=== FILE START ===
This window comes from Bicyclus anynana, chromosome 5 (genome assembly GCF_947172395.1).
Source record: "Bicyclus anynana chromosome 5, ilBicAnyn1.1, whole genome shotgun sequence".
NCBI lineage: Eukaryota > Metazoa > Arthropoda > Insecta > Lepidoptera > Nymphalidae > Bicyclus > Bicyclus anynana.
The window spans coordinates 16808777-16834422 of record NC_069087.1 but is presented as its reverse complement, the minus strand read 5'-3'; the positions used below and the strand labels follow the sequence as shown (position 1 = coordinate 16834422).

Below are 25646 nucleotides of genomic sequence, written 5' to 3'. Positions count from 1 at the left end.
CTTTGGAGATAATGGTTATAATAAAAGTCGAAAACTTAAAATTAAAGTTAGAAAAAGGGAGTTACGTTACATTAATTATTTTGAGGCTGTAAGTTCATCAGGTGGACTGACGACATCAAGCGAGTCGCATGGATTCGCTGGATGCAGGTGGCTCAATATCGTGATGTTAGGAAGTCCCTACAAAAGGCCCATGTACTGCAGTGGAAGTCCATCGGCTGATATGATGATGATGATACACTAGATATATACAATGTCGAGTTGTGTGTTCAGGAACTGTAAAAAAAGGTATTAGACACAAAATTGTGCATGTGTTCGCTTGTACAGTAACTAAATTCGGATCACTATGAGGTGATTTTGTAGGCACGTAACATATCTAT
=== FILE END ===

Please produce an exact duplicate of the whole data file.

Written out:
This window comes from Bicyclus anynana, chromosome 5 (genome assembly GCF_947172395.1).
Source record: "Bicyclus anynana chromosome 5, ilBicAnyn1.1, whole genome shotgun sequence".
NCBI lineage: Eukaryota > Metazoa > Arthropoda > Insecta > Lepidoptera > Nymphalidae > Bicyclus > Bicyclus anynana.
The window spans coordinates 16808777-16834422 of record NC_069087.1 but is presented as its reverse complement, the minus strand read 5'-3'; the positions used below and the strand labels follow the sequence as shown (position 1 = coordinate 16834422).

Below are 25646 nucleotides of genomic sequence, written 5' to 3'. Positions count from 1 at the left end.
CTTTGGAGATAATGGTTATAATAAAAGTCGAAAACTTAAAATTAAAGTTAGAAAAAGGGAGTTACGTTACATTAATTATTTTGAGGCTGTAAGTTCATCAGGTGGACTGACGACATCAAGCGAGTCGCATGGATTCGCTGGATGCAGGTGGCTCAATATCGTGATGTTAGGAAGTCCCTACAAAAGGCCCATGTACTGCAGTGGAAGTCCATCGGCTGATATGATGATGATGATACACTAGATATATACAATGTCGAGTTGTGTGTTCAGGAACTGTAAAAAAAGGTATTAGACACAAAATTGTGCATGTGTTCGCTTGTACAGTAACTAAATTCGGATCACTATGAGGTGATTTTGTAGGCACGTAACATATCTAT